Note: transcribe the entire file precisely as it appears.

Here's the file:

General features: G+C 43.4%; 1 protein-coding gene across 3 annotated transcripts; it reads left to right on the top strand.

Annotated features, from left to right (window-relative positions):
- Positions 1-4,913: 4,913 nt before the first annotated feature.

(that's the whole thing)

General features: G+C 43.4%; 1 protein-coding gene across 3 annotated transcripts; it reads left to right on the top strand.

Annotated features, from left to right (window-relative positions):
- Positions 1-4,913: 4,913 nt before the first annotated feature.